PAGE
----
• Third, in the establishment and development of the discipline of agent-oriented software engineering; including laying out the key tenets of the field of agent-based computing for building complex software systems and developing associated software engineering methodologies.

I am passionate about the real-world impact of research. I was the lead system architect for one of the world’s first industrial deployments of multi-agent technology, in the area of electricity transportation, and have subsequently been involved with deployments of agent-based solutions in many domains with a range of companies and charities:

  • With the disaster response charity Rescue Global, deployed a system of machine learning, information fusion and coordination algorithms to inform their response to the 2015 Nepal Earthquake. Our multi-agent system identified a number of villages, missed by their standard approach, which benefited from the deployment of water filters. This intervention brought much needed relief to victims that would otherwise not have received timely assistance
  • With research colleagues, built environmental sensor networks system that provided new insights on the impact of climate change in the Briksdalsbreen glacier in Norway and monitored pollution in the River Solent in Southampton. The individual sensors intelligently coordinate their readings to effectively manage their power usage and communication channels
  • Used negotiation algorithms to efficiently control Daimler-Chrysler’s engine manufacturing production lines, schedule the repair of aircraft engines with Rolls-Royce, manage complex supply chains with BAE Systems and allocate teams of field engineers to repair tasks with BT
  • With UK Sport, used information fusion and cooperation algorithms to assess and predict race conditions for the highly successful 2012 British Olympic sailing team (winners of one gold and four silver medals)
  • With BHP Billiton, built an agent-based system for interpreting seismic data for oil exploration
  • With BAE Systems, incorporated fusion and coordination algorithms into one of their products for in-theatre situational awareness
  • With the Centre for Sustainable Energy, developed assistant agents that accurately analyse and predict home energy use for individuals in fuel poverty. This greater fidelity helped the charity better determine the best intervention for the people they visit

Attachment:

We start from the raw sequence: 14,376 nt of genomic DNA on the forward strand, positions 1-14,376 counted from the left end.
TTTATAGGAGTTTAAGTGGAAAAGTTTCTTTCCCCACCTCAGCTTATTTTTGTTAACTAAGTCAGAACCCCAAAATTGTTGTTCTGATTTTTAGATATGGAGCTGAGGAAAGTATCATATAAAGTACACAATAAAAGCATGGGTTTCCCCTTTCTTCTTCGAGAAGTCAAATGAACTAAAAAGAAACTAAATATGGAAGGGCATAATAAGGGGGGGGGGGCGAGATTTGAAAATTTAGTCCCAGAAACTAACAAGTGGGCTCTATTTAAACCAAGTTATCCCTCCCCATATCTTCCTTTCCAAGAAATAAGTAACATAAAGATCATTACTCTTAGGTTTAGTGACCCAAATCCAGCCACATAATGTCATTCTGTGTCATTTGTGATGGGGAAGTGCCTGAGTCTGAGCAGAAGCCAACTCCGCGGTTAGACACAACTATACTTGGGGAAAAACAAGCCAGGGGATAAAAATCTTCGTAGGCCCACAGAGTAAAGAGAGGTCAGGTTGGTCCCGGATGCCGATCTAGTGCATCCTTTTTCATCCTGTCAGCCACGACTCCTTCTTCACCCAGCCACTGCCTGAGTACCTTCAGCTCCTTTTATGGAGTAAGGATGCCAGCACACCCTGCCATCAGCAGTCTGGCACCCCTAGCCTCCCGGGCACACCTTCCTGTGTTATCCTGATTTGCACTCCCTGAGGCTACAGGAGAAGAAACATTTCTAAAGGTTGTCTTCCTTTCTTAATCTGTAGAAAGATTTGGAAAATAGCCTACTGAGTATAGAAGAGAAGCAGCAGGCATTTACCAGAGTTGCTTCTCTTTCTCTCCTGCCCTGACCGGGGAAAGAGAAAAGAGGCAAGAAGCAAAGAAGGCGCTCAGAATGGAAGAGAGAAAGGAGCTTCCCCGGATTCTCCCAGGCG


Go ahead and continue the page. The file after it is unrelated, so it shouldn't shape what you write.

• Winner AIJ Prominent Paper Award (2021) for “Efficient crowdsourcing of unknown experts using bounded multi-armed bandits” pub. in Artificial Intelligence Journal in 2014
  • BCS Lovelace Medal for outstanding contributions to the field of multi-agent systems (2020)
  • AMiner Top 10 Most Influential Scholars Award in AI (2018)
  • Int. Foundation for Autonomous Agents and Multi-Agent Systems Influential Paper Award for “Developing multiagent systems: the Gaia methodology” published in ACM Trans. on Software Engineering and Methodology in 2003 (2018)
  • The Engineer’s “Collaborate to Innovate” Award for ORCHID (2016)
  • IJCAI-JAIR Best Paper Prize (Honourable Mention) for“Theoretical and practical foundations of large-scale agent-based micro-storage in the smart grid” published in Journal of AI Researchin 2011 (2016)
  • The Engineer’s Award for Best Aerospace and Defence Project for ALADDIN (2009)
  • BAE Systems Chairman’s Award for ALADDIN’s Technology Transfer activities (2009)
  • Int. Conf. on Autonomous Agents and Multi-Systems Best Industrial Demonstrator Award (2008)
  • Int. Foundation for Autonomous Agents and Multi-Agent Systems Special Recognition Award for “Intelligent agents: theory and practice” published in The Knowledge Engineering Review in 1995 [> 12k citations] (2007)
  • The Engineer’s Award for Large Company/Univ. Collaboration for ARGUS II (2007)
  • ACM Autonomous Agents Research Award for contributions to agent-based computing (2003)
  • IET Achievement Medal for contributions to agent-based computing (2000)
  • Computer and Thought Award for contributions to multi-agent systems. This is the most prestigious award for a young AI researcher and first time in the award’s 40-year history the recipient was based in Europe (1999)
  • Winner of 11 best paper awards at international conferences; including AAMAS (x3), EUMAS, ISWC and IAT and 11 honourable mentions (AAAI, AAMAS (x4) and ECAI (x6))